Filed Under:  Arts & Culture, Entertainment, Local, Music, News

Essence 2016

28th June 2016   ·   0 Comments

By Geraldine Wyckoff
Contributing Writer

The Essence Festival, the “party with a purpose,” celebrates its 22nd edition this year from Friday, July 1, to Sunday, July 3, at its nighttime extravaganza at the Superdome plus its free daytime empowerment events at the Ernest N. Morial Convention Center.

First presented in 1994 to mark the 25th anniversary of Essence magazine with its focus on African-American women, the festival took off in a remarkable, and perhaps to organizers, a tremendously unexpected way. It was immediately understood that this could not be, would not be, a one-shot deal. The festival’s appeal went beyond the music as it became recognized as a great gathering of people from across the nation to share their culture. Essence Festival continues to be a destination for annual reunions between family members who might live in distant cities, old friends and high school and college classmates.

The locale of both the Dome and the Convention Center, both in easy walking distance to New Orleans’ downtown hotels and the action in the French Quarter, makes getting around and hanging out incredibly easy. Remember, that’s not really the norm in the rest of the country where highways dotted with malls and chain restaurants dominate the landscape and way of life.

Considering the origins of Essence Festival, it’s rather odd, but okay, that there is a heavy male presence on the first night on the main stage at the Dome. Of the five acts, it features only one woman, vocalist/composer Faith Evans. She’s nestled among both new and old-school musicians including superstar Maxwell and the ultra-hip, always syncopated and wonderfully choreographed group New Edition. Great harmonies prevail in this ensemble first formed back in 1978 and that once boasted the now notorious Bobby Brown as a member. He departed the group in 1985 but it overcame the loss and got back on top all over again.

“Everything Must Change” was a song impressively sung by the incredible interpreter Nina Simone and many others. Essence Festival is no exception to that rule. On the stage where the voice of Luther Vandross rang out to a rapt audience of devotees, today’s chart-toppers like the multiple Grammy-winning Kendrick Lamar, a hip-hop artist of vision, now stand. For the second year, he’ll be the explosive closing act on Sunday’s line-up. Wait for it. Bam.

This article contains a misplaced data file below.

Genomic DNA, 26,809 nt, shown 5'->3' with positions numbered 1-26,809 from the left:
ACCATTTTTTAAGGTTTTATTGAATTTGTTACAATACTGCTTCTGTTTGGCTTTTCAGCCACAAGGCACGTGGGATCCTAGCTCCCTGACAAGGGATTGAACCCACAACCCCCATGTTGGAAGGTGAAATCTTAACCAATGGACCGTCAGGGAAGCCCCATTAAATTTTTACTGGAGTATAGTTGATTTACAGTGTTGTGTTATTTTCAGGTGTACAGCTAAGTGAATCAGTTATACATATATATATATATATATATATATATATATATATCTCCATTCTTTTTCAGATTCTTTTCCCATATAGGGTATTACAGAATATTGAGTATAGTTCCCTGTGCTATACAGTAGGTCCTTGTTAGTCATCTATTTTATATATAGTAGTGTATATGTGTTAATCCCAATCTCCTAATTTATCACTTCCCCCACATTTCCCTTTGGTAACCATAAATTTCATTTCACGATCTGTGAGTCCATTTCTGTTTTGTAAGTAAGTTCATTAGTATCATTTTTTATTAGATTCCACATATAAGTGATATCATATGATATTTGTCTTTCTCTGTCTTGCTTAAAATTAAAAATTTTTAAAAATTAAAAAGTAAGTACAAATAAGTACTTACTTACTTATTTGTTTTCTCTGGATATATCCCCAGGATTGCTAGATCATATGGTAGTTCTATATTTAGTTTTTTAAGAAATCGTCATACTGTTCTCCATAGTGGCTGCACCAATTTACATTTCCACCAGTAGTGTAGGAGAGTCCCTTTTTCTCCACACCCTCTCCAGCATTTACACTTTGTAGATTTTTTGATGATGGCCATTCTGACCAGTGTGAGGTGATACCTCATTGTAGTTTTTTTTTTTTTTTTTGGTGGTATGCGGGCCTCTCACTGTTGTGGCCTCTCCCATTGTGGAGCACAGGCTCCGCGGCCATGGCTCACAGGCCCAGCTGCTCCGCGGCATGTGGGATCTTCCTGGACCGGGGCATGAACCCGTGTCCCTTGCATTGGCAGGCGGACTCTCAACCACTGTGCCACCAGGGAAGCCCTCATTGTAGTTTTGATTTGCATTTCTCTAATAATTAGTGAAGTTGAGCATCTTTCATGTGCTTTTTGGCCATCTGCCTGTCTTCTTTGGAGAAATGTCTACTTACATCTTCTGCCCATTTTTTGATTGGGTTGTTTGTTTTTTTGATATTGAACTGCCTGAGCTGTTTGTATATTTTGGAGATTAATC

Early Essence Festivals regularly featured artists like rhythm and blues vocalist Patti Labelle and presented legends including Stevie Wonder (with a full orchestra complete with New Orleans musicians such as saxophonist Kidd Jordan) and gospel/soulman Al Green. Today many new talents and multiple-Grammy winners who’ve emerged in the last two decades now, rightfully, take center stage. Others can be enjoyed and/or discovered at their shows in the Dome’s superlounges.

The superlounges, four areas providing a club-like atmosphere – dance floor, bar and food – on the Dome’s upstairs lounge tier, remain a unique and positive aspect of the Essence Fest’s nighttime concert experience. Unless one is all for sitting in a seat in the massive arena the entire night, the superlounges offer the opportunity to shake that thing, mingle with other people and just relax and have a good time in an intimate setting. It’s at the superlounges that folks will find many local people enthusiastically supporting New Orleans acts like vocalist/percussionist Cyril Neville of the Neville Brothers fame, who is making his first appearance at the festival. The New Breed Brass Band, led by snare drummer Jenard Andrews, the son of trumpeter James Andrews and the nephew of Troy “Trombone Shorty” Andrews – who wowed at last year’s event — hopes to make as much of an impression on the Essence crowd as the Rebirth Brass Band did at its many performances there in years past. The Preservation Hall Brass Band is on Saturday’s superlounge schedule. That listing might seem unlikely until one considers the group’s many collaborations in recent years with a host of eccentric/non-traditional jazz artists. The move has upped its international profile and increased interest in the band’s appeal to more varied and younger audiences.

Essence Festival seems to have its go-to artists like Charlie Wilson, who has powered the event every year since 2009. The amiable and energized singer fully engages the eager crowd especially when he pulls out his hit, the crowd-erupting “Party Train.” Up in the superlounge area, keyboardist Robert Glasper, whose group produced the chart-topping, revolutionary albums Black Radio and Black Radio 2, returns for the third year. He’s on the bill with his band Experience, a forward-moving ensemble that includes the unique saxophonist and vocoderist Casey Benjamin.

Beyond proven superstars like Mariah Carey and Maxwell, this edition of Essence Festival is full of opportunities to hear a live performance, perhaps for the first time, by artists like The Internet and relive special shows by Digable Planets.

This year’s Essence Festival is about digging artists we know and love and discovering those acts perhaps recognized only by their name or really not at all. The best way to do that is among a reunion of friends going around and around and up and down at the New Orleans Superdome once again. It’s now a Fourth of July weekend tradition in New Orleans and a fireworks of music and joy.

For the complete music schedule as well as a listing of the daytime events being presented at the Convention Center go to

This article originally published in the June 27, 2016 print edition of The Louisiana Weekly newspaper.

Readers Comments (0)

You must be logged in to post a comment.